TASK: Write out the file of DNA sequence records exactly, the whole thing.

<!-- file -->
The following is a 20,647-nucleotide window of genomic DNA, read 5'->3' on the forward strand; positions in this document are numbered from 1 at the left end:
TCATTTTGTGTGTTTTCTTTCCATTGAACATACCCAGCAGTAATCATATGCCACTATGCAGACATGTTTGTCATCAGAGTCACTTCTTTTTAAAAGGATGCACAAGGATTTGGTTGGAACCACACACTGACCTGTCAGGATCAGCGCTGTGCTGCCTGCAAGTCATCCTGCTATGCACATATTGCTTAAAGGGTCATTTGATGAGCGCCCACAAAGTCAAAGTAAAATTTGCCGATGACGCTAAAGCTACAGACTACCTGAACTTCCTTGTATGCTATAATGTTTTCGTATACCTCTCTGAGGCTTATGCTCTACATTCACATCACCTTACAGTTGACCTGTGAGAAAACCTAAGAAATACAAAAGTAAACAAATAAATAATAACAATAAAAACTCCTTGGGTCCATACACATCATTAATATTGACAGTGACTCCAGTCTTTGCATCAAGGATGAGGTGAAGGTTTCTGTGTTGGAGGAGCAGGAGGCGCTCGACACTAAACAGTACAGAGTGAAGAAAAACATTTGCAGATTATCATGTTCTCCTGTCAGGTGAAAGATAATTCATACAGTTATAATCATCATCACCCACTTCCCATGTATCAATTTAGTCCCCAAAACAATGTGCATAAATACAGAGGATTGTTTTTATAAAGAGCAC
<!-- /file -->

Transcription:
The following is a 20,647-nucleotide window of genomic DNA, read 5'->3' on the forward strand; positions in this document are numbered from 1 at the left end:
TCATTTTGTGTGTTTTCTTTCCATTGAACATACCCAGCAGTAATCATATGCCACTATGCAGACATGTTTGTCATCAGAGTCACTTCTTTTTAAAAGGATGCACAAGGATTTGGTTGGAACCACACACTGACCTGTCAGGATCAGCGCTGTGCTGCCTGCAAGTCATCCTGCTATGCACATATTGCTTAAAGGGTCATTTGATGAGCGCCCACAAAGTCAAAGTAAAATTTGCCGATGACGCTAAAGCTACAGACTACCTGAACTTCCTTGTATGCTATAATGTTTTCGTATACCTCTCTGAGGCTTATGCTCTACATTCACATCACCTTACAGTTGACCTGTGAGAAAACCTAAGAAATACAAAAGTAAACAAATAAATAATAACAATAAAAACTCCTTGGGTCCATACACATCATTAATATTGACAGTGACTCCAGTCTTTGCATCAAGGATGAGGTGAAGGTTTCTGTGTTGGAGGAGCAGGAGGCGCTCGACACTAAACAGTACAGAGTGAAGAAAAACATTTGCAGATTATCATGTTCTCCTGTCAGGTGAAAGATAATTCATACAGTTATAATCATCATCACCCACTTCCCATGTATCAATTTAGTCCCCAAAACAATGTGCATAAATACAGAGGATTGTTTTTATAAAGAGCAC